“We knew we wanted to offer something else to our members,” said CEO Angela Cain. “We also knew that the coronavirus had them dealing with issues they could have never imagined months ago, so we wanted to help address those needs as well.”

The result: APAClive, a two-day complimentary virtual event that took place on March 11 and 12. The virtual summit featured much of the same content as the scheduled CoreNet Global Summit, Singapore, but had an added emphasis on business continuity planning in light of the global crisis presented by COVID-19.

Cain said 1,000 people from 20 countries signed up for the event, and anywhere from 250 to 400 people popped in and out of the six sessions offered. “It was better attended than we expected,” Cain said. “We definitely intend to do more of these.”

With a successful virtual summit behind them, Cain has some advice for other association execs who are working on putting together a virtual event of their own:

Rely on the experts. CoreNet Global was seasoned in offering webinars and other small-scale online events and already had a platform in place that they could use to stream the virtual summit. But Cain said it was clear that internal staff didn’t have the depth of knowledge required to pull this off by themselves. “We really had to turn to our vendor to help us with preparation and execution,” she said. “There is so much more that goes into it than you would ever expect, so you need a partner you trust and can rely on to help you get the job done.”

Rehearse, rehearse, rehearse. Before going live, the team spent hours rehearsing with the equipment, technology, and presenters to work out any kinks. “Most of our speakers weren’t used to presenting virtually, so we had to make them comfortable with that,” Cain said. “And since our speakers were located around the world, we also had to make sure they had the right equipment in their homes or offices. We actually sent them headsets.” The summit’s schedule was crafted with 20 minutes between sessions to ensure that connections were working and that speakers were properly set up.

Take your sponsors into account. CoreNet Global knew it wasn’t only attendees who would be missing out when the conference was canceled; sponsors would too. To bring these sponsors some value, the association automatically included them as sponsors of APAClive. “We wanted them to have a space in the virtual summit, so during the sessions, their logos appeared on a loop,” Cain said.

Post the content online. As many members were busy dealing with the immediate impact of COVID-19, CoreNet Global realized that attendance to the virtual summit could be limited. That’s why recordings of the sessions were made available online for people to listen to when it worked best for them. “We wanted everyone to have access to this information,” Cain said, “not just those who could watch from their laptop during a specific time of day.”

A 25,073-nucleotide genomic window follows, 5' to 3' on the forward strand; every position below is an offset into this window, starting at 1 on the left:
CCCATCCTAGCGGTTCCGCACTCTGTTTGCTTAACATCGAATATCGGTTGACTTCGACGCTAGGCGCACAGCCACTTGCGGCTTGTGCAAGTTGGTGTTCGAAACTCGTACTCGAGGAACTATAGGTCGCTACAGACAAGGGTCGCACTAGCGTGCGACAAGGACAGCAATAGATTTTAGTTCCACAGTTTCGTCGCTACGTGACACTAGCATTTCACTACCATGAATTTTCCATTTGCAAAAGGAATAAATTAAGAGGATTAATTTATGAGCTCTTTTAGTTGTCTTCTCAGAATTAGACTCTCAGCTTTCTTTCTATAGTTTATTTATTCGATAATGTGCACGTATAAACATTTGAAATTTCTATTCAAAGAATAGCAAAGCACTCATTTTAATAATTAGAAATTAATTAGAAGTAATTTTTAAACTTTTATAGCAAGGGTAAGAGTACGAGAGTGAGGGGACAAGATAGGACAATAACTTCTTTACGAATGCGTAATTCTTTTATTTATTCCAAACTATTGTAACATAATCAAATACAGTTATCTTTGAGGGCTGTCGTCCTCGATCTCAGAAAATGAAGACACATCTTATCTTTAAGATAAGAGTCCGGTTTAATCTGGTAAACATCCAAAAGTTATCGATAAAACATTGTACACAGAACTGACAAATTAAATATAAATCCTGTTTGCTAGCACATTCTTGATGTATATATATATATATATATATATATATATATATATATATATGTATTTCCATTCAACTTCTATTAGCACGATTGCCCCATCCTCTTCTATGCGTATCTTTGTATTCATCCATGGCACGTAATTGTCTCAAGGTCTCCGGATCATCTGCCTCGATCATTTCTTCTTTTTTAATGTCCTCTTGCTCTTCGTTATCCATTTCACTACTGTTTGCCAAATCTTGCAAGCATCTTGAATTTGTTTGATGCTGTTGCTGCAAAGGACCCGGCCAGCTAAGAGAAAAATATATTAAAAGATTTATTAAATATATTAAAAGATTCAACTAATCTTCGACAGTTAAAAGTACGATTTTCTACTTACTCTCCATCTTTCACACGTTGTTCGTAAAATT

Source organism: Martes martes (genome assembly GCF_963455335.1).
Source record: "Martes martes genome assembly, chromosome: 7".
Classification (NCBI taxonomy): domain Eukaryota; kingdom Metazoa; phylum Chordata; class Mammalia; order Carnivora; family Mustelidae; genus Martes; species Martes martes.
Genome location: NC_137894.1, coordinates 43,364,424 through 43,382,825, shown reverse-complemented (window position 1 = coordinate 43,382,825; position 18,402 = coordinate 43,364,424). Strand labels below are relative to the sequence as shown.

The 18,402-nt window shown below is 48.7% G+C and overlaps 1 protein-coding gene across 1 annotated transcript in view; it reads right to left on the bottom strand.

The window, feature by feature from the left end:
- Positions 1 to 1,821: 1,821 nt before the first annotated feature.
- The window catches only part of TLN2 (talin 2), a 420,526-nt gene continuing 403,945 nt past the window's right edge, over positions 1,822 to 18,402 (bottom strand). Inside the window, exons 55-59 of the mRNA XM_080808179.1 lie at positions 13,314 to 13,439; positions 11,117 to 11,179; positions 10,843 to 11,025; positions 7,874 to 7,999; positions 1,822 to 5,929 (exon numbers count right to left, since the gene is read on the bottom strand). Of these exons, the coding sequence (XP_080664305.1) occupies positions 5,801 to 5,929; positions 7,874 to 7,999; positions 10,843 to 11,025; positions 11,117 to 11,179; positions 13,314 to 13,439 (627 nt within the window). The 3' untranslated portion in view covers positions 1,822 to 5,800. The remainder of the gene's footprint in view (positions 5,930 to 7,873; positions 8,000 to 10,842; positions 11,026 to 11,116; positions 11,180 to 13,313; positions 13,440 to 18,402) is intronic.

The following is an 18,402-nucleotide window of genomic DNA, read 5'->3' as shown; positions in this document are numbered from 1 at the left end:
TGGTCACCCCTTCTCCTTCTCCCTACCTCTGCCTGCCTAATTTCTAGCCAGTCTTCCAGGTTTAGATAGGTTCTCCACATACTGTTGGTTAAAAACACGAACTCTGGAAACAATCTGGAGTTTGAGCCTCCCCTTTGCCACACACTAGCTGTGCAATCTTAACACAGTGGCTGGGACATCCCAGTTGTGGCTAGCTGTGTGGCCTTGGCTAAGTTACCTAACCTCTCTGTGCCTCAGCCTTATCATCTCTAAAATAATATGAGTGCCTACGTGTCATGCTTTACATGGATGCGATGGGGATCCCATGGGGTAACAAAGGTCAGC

Cain said the experience created an opportunity for some major team bonding. “It was amazing to see our team pull together in this way,” she said. “Since we were broadcasting the event in Singapore local time, which was 12 hours ahead, I had a team of people in my office here in Atlanta at 3 a.m. who were determined to put out the best event for attendees. I’m extremely grateful.”

If you’ve transitioned an in-person event to a virtual one, what lessons have you learned? Please share in the comments.

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Email Marketing Do’s and Don’ts During COVID-19

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What to do and what to avoid when it comes to connecting with your audience during the current public health crisis.

Have you been flooded with emails from what feels like every place you’ve ever bought a cookie?

To be sure, some of the correspondence is welcome and quite helpful. It’s your favorite Italian restaurant letting you know they remain open for takeout and delivery or the travel company sending you information on how to easily cancel your upcoming trip to Spain.

If your product or services are affected by COVID-19, then your customers would probably appreciate an email update, according to Campaign Monitor.